My work can be seen as an anti-podium poetry reading, meaning I hung out a lot around downtown New York experimental theater, so I am always thinking about how to captivate an audience like I was captivated the first time I saw Taylor Mac or Jibz Cameron. I just saw the band Moira Scar play, and they don’t break character. If the mic is fucked up they tell the tech guy fix this now while wearing a cat mask. It’s real.

The Photographer Without a Camera started doing press conferences because I built a teleprompter, sort of by accident, one day in my studio. And then this character was an aggressive yelling mess because they wanted to convey some urgency. This performance scared people, children, at the Headlands open house. I had a crisis of me not wanting to scare people but the character just going for it. They stared past people’s foreheads and asked “Do you want me to take your picture?” The kitchen staff at Headlands, who I talked about my work with everyday there, told me this piece was, “a bummer.” I didn't like this. So I'm tweaking this aspect of the character. I think I'm done amping up the wackadoodle of this character. I had multiple microphones whipping around to satire press conferences in the news. Now I'm more interested in developing the Photographer without a Camera to be more of an eccentric philosopher. I'm working on David Antin style slide lecture talk poems, in the voice of this sort of technological expert, time travelled journalist. I'm thinking now after a year of these impassioned street creature performances that The Photographer without a Camera is just going to write and respond to letters about photography instead of yell in the wind at the Golden Gate Bridge about photography. The characters in the performances become addressees of the writing in other words.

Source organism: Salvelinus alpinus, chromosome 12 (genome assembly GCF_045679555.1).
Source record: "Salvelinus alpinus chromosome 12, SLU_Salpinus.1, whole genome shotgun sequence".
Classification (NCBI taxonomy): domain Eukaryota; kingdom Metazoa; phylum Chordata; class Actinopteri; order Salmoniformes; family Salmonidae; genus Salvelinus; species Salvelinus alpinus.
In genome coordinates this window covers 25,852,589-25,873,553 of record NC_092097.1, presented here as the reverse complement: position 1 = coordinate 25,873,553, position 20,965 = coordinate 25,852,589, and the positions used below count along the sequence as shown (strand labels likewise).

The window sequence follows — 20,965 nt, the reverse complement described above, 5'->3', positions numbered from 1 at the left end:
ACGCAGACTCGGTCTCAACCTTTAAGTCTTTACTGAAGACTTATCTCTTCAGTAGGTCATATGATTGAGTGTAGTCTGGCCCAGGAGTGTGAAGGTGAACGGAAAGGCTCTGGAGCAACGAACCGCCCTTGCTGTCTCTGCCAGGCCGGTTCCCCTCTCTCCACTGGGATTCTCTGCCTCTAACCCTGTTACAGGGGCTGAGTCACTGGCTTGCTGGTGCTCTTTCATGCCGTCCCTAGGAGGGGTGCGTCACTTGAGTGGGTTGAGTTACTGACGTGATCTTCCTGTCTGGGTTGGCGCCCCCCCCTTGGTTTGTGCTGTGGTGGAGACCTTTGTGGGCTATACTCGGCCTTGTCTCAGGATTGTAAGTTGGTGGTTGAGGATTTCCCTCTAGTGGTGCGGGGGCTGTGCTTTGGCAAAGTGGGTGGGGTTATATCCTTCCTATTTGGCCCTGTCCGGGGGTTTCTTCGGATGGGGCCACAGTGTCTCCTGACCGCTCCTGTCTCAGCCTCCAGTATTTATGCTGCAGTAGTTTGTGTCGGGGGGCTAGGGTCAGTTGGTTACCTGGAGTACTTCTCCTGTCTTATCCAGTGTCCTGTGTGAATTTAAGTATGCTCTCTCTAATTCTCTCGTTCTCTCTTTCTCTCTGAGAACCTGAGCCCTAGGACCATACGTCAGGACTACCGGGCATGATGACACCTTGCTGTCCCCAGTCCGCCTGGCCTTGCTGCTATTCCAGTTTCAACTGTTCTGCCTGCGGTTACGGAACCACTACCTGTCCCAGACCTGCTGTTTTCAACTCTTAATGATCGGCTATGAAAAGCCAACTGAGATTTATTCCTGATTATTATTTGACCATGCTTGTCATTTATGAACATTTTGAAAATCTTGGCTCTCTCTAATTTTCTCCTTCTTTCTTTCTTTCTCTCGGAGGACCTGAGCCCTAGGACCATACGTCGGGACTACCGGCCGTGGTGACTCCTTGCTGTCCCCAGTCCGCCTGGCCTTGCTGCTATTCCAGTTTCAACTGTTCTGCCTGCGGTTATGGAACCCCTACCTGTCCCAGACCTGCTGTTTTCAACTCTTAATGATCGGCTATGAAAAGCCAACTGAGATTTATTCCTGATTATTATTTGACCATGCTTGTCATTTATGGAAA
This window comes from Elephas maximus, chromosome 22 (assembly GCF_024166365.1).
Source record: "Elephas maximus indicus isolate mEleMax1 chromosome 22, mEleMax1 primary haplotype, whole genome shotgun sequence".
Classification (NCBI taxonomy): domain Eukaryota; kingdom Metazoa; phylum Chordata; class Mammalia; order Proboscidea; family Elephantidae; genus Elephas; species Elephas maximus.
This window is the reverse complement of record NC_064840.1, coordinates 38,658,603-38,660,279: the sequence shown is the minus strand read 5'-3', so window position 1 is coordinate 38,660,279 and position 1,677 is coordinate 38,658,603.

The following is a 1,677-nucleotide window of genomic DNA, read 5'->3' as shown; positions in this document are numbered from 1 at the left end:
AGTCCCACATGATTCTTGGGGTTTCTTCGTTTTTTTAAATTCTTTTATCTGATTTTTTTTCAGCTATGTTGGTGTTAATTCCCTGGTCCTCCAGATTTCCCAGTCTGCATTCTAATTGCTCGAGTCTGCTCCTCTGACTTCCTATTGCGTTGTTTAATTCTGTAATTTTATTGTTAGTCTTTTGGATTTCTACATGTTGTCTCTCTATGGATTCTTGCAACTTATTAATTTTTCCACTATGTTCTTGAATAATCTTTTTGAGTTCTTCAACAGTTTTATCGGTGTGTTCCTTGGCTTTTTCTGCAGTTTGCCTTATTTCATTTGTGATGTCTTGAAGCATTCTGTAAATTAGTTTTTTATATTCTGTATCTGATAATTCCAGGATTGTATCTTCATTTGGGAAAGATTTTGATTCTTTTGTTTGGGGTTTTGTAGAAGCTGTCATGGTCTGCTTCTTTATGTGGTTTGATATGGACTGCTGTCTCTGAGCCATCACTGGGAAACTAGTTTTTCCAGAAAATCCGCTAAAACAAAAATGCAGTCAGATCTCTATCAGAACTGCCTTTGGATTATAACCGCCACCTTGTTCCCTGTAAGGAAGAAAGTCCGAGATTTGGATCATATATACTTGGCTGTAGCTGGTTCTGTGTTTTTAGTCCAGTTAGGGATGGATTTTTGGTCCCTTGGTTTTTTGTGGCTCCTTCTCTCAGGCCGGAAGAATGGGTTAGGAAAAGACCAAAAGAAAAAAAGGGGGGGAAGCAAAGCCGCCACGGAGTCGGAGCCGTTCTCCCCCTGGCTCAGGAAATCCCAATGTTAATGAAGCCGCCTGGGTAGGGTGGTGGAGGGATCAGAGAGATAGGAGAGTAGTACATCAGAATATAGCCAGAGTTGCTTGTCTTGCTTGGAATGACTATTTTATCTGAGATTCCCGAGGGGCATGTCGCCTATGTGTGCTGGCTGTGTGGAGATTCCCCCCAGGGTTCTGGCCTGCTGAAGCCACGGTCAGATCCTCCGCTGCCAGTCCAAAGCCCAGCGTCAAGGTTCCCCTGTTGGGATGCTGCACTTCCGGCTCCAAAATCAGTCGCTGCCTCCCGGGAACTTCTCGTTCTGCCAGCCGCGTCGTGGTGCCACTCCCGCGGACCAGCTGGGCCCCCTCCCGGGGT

So you are writing TO the characters. I get that. So, since you had a bunch of different characters embodied under this umbrella-person of Photographer Without a Camera, the phrases that you came up with were addressing all of them. (Hey reader, Ariel and I are printing these phrases into a book by setting type, and then printing onto pages of old photo magazine pages.) You have so many phrases, Ariel. You have notebooks full of all the interactions with photography. Why did they get narrowed down to such short bursts of language, like "I thought you were taking a picture of me" ? I know these choices are very specific for you. What goes into the choosing?

I stick with a form, for example one-sentence captions about photographic events, then I have to figure out how to present this writing without it being a total snore. Because the truth is I write all day long so I have a lot of garbage. I’m like a pack rat of my own brain. Notebooks filled with handwriting I can’t even read. Yes, I’m invested in the handwritten. I need objects. I feel terribly overwhelmed when I have to edit. So I get help from friends if I ask nicely or. I did have a girlfriend who was an excellent editor. I feel a little screwed now. But I reread what I write over and over again. Then only the strong survive.

LD: What do you read a lot of? How, when? I know you read the newspaper, the one that is a paper object. Do you read the computer newspaper more often these days? This is a pertinent question to me when I think about writing, writers, and who writers are writing for. I, for instance, have a bookmark in every book in my house, almost. Many of the books I would call my favorites are unfinished. I write more than I read most days. Certain kinds of writing assume that the person reading has a lot of time, or can concentrate in a particular way. A lot of writing depends on undivided attention. How is this relevant to your writing/performance?